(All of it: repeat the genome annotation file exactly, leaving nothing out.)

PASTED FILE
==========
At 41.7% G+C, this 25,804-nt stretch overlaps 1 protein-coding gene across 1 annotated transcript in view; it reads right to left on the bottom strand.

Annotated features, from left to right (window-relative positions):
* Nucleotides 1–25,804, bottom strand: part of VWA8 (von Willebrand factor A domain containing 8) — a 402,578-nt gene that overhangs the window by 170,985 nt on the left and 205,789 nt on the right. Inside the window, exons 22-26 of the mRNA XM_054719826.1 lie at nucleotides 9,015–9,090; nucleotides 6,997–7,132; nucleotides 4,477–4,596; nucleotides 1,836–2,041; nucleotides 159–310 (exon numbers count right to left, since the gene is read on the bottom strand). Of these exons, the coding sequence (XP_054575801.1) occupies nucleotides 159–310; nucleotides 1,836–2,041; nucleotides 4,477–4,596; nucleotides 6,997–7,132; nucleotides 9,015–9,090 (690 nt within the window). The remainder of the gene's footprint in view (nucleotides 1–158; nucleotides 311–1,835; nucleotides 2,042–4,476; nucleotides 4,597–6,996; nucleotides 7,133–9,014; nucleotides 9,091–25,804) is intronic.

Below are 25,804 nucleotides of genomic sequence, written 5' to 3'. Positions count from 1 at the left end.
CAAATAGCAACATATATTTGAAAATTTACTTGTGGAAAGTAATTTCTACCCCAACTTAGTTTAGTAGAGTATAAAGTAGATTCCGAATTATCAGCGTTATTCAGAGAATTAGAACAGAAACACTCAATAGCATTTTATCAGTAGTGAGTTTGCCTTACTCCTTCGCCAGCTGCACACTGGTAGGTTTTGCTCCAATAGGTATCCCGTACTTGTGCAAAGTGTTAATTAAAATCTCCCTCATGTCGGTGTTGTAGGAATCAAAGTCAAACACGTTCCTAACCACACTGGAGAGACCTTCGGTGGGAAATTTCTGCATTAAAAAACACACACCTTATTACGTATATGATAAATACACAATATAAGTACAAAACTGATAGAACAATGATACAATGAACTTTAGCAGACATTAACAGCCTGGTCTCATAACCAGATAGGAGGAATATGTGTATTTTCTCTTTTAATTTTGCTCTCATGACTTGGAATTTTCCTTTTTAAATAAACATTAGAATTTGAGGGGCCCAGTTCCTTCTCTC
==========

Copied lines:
At 41.7% G+C, this 25,804-nt stretch overlaps 1 protein-coding gene across 1 annotated transcript in view; it reads right to left on the bottom strand.

Annotated features, from left to right (window-relative positions):
* Nucleotides 1–25,804, bottom strand: part of VWA8 (von Willebrand factor A domain containing 8) — a 402,578-nt gene that overhangs the window by 170,985 nt on the left and 205,789 nt on the right. Inside the window, exons 22-26 of the mRNA XM_054719826.1 lie at nucleotides 9,015–9,090; nucleotides 6,997–7,132; nucleotides 4,477–4,596; nucleotides 1,836–2,041; nucleotides 159–310 (exon numbers count right to left, since the gene is read on the bottom strand). Of these exons, the coding sequence (XP_054575801.1) occupies nucleotides 159–310; nucleotides 1,836–2,041; nucleotides 4,477–4,596; nucleotides 6,997–7,132; nucleotides 9,015–9,090 (690 nt within the window). The remainder of the gene's footprint in view (nucleotides 1–158; nucleotides 311–1,835; nucleotides 2,042–4,476; nucleotides 4,597–6,996; nucleotides 7,133–9,014; nucleotides 9,091–25,804) is intronic.

Below are 25,804 nucleotides of genomic sequence, written 5' to 3'. Positions count from 1 at the left end.
CAAATAGCAACATATATTTGAAAATTTACTTGTGGAAAGTAATTTCTACCCCAACTTAGTTTAGTAGAGTATAAAGTAGATTCCGAATTATCAGCGTTATTCAGAGAATTAGAACAGAAACACTCAATAGCATTTTATCAGTAGTGAGTTTGCCTTACTCCTTCGCCAGCTGCACACTGGTAGGTTTTGCTCCAATAGGTATCCCGTACTTGTGCAAAGTGTTAATTAAAATCTCCCTCATGTCGGTGTTGTAGGAATCAAAGTCAAACACGTTCCTAACCACACTGGAGAGACCTTCGGTGGGAAATTTCTGCATTAAAAAACACACACCTTATTACGTATATGATAAATACACAATATAAGTACAAAACTGATAGAACAATGATACAATGAACTTTAGCAGACATTAACAGCCTGGTCTCATAACCAGATAGGAGGAATATGTGTATTTTCTCTTTTAATTTTGCTCTCATGACTTGGAATTTTCCTTTTTAAATAAACATTAGAATTTGAGGGGCCCAGTTCCTTCTCTC